Scientists investigating bone marrow transplants have made a breakthrough that could one day help millions. Currently, before transplants occur defective cells are killed with radiotherapy or chemotherapy—which causes widespread damage and can have serious side effects. But researchers have found it's possible to pinpoint and destroy blood-forming stem cells by using antibodies for "a surgical strike," according to the study in Science.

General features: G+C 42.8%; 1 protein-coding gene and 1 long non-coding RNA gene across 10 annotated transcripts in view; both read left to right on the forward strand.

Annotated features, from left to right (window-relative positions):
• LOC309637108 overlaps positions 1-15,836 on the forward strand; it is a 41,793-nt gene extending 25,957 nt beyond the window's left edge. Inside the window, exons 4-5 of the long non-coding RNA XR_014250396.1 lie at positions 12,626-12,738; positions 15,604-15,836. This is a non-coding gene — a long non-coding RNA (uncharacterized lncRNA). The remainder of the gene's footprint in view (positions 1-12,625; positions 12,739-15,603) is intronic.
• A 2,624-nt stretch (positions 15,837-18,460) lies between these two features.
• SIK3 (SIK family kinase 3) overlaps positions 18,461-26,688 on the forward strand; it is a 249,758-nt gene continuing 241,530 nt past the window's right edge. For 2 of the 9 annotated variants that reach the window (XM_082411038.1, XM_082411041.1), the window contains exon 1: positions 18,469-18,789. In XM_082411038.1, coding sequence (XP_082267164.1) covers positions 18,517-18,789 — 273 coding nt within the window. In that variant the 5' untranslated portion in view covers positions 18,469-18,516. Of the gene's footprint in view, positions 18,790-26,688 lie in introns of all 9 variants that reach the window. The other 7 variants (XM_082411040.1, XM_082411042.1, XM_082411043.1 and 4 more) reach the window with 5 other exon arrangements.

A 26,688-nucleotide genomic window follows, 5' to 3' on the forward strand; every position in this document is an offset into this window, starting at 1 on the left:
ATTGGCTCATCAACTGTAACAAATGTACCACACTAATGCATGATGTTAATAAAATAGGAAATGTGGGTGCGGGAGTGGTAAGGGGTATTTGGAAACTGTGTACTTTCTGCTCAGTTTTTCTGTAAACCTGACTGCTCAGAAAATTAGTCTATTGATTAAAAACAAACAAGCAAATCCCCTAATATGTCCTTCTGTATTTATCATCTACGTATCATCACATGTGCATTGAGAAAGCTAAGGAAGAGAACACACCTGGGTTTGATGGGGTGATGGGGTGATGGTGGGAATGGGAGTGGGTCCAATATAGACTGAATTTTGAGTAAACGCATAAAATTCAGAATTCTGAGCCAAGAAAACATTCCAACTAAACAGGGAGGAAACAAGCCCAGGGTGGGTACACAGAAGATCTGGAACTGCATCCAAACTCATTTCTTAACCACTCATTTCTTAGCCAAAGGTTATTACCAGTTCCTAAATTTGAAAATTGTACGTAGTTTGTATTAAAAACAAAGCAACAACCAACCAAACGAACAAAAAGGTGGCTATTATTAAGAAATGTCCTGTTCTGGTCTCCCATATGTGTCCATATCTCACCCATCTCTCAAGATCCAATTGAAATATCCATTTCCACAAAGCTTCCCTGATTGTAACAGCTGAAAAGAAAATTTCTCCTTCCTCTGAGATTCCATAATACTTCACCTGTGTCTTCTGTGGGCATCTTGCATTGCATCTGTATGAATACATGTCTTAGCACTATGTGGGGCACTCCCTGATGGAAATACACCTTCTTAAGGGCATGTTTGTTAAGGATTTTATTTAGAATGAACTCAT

The cells are then replaced with healthy stem cells. Bone marrow transplants are so risky that they're only used to treat life-threatening illnesses. But the safer method could one day make it possible to treat auto-immune disease like multiple sclerosis, rheumatoid arthritis and Type 1 diabetes by giving patients a new immune system.